the 1980s and 1990s, the federal government fundamentally changed its approach
to housing from one focused on building housing projects to one focused on
subsidizing low-income individuals and families renting in the private
rental market. Through the Housing Choice Voucher Program (HCVP), commonly
referred to as the Section 8 voucher program, the Department of Housing
and Urban Development (HUD) provides funds to local Public Housing Authorities
(PHAs) that, in turn, provide vouchers to families that they can use to
subsidize their rents in the private market. HCVP is intended to increase
housing availability for individuals and families and reduce the
concentration of low-income families in high-poverty neighborhoods. However,
much of the private rental market remains unavailable to low-income individuals
and families. In part, this unavailability is due to the fact that many
private landlords choose not to participate in the HCVP.
Dissatisfied with the amount of private housing available for low-income
individuals and families receiving public assistance, 14 states, the
District of Columbia, and 34 local jurisdictions have passed laws
prohibiting housing discrimination based on source of income. To the extent
source of income protections include HCVP vouchers, they require private
landlords to accept the vouchers. Some landlords have challenged such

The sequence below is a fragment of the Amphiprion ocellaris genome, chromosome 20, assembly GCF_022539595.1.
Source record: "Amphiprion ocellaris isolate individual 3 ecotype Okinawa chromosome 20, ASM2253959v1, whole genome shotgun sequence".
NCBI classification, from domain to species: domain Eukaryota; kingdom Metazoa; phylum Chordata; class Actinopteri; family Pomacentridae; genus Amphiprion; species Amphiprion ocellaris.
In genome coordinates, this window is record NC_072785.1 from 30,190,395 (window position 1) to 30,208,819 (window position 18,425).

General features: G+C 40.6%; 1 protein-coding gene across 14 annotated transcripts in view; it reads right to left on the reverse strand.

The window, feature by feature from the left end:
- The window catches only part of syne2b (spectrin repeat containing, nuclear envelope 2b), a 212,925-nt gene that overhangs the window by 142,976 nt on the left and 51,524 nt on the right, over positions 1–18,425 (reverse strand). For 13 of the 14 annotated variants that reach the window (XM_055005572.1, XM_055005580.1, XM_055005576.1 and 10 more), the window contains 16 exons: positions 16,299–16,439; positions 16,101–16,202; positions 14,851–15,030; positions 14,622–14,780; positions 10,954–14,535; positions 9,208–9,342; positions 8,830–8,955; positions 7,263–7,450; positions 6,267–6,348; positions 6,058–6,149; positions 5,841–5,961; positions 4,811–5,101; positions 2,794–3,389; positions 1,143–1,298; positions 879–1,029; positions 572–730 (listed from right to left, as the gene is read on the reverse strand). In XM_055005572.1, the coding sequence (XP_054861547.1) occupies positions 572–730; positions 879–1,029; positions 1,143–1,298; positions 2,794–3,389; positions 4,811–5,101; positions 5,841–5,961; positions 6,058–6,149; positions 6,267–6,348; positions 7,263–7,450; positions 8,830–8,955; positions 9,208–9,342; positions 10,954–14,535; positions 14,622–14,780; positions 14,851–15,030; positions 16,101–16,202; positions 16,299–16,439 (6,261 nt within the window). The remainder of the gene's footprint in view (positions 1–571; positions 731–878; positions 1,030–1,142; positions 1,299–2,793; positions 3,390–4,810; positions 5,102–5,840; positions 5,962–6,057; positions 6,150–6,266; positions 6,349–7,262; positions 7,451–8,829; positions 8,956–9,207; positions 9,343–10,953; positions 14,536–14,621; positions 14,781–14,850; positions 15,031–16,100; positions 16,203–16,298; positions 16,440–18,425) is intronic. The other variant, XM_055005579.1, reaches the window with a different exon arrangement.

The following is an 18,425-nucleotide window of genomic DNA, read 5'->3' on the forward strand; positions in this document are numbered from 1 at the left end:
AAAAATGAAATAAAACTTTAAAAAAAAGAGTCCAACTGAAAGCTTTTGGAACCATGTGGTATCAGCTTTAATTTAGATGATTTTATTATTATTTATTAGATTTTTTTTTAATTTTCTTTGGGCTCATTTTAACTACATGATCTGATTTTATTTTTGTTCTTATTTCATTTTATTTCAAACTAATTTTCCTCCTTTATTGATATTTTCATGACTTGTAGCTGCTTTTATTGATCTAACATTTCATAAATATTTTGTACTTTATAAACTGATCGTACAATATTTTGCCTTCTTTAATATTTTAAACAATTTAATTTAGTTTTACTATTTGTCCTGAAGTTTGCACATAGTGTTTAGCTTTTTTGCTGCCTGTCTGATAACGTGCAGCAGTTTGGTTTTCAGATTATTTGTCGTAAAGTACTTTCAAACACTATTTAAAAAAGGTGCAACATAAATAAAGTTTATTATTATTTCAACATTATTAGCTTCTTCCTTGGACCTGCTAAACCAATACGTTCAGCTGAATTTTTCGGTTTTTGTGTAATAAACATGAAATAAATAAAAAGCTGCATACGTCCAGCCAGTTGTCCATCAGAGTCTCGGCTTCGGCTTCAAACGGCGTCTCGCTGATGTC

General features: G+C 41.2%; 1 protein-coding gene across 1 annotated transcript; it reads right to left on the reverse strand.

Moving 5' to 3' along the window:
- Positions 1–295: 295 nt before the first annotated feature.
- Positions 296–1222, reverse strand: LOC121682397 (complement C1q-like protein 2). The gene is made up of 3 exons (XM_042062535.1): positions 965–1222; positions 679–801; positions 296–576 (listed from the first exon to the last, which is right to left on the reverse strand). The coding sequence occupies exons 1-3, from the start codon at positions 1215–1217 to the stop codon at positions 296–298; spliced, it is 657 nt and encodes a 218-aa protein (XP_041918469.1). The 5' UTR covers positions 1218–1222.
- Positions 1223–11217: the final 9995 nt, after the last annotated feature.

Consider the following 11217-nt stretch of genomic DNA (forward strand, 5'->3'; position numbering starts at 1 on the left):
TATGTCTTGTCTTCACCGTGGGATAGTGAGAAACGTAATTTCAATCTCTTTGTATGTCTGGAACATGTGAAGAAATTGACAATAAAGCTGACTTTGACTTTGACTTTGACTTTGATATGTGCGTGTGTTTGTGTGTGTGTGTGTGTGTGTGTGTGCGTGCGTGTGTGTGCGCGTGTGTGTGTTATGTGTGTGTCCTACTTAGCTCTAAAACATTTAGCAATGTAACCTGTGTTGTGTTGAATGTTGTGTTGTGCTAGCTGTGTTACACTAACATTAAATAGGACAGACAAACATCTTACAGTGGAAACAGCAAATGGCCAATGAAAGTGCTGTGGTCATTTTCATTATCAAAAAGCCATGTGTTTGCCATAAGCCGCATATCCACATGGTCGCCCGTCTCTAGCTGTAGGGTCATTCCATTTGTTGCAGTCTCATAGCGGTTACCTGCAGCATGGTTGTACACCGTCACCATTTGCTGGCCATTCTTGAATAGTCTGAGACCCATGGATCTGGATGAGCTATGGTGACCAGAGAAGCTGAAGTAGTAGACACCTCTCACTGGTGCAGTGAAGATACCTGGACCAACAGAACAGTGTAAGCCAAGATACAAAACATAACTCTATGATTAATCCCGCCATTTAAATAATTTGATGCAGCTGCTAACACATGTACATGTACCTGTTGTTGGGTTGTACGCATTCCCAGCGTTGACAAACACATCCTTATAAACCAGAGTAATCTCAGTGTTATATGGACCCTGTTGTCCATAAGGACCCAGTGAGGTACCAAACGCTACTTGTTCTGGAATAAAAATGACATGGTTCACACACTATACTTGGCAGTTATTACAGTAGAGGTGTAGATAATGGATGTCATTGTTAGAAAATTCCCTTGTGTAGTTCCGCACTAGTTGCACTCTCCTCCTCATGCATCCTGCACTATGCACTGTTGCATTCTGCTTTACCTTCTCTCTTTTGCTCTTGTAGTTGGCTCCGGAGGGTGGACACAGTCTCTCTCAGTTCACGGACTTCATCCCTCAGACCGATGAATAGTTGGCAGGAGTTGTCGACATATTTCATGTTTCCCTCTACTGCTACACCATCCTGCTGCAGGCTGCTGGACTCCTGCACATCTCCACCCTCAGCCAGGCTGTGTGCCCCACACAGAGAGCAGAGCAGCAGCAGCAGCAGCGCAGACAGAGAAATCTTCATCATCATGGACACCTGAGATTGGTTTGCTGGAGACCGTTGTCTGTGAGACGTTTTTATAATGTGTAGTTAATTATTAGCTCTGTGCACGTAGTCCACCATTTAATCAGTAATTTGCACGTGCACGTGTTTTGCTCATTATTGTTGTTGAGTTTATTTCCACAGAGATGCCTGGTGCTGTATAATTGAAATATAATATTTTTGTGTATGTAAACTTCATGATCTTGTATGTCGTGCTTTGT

laws, claiming that they conflict with the legislative intent behind the
HCVP, which, they contend, Congress intentionally made a voluntary program.
Four state supreme courts have upheld the laws, finding that, although Congress intended
that HCVP would be voluntary, nothing in the HCVP prohibits states and local jurisdictions
from making the HCVP mandatory in their jurisdictions.
In a few cases, individuals have sued landlords who choose not to accept HCVP
vouchers or who discontinue accepting them, claiming that failure to
accept the vouchers constitutes a violation of the Fair Housing Act (FHA).
The FHA prohibits discrimination based on race, color, national origin,
sex, familial status, and disability. These individuals have claimed that
refusing to accept HCVP vouchers has a disparate impact on a protected
class and thus violates the FHA. Such challenges have not been successful.
Congress has not enacted legislation to create a federal source of income
discrimination law; however, legislation to do so was introduced in the
112th Congress (H.R. 3030 and S. 1605).
Date of Report: December 21, 2012
Number of Pages: 13 Order Number: R42151 Price: $29.95
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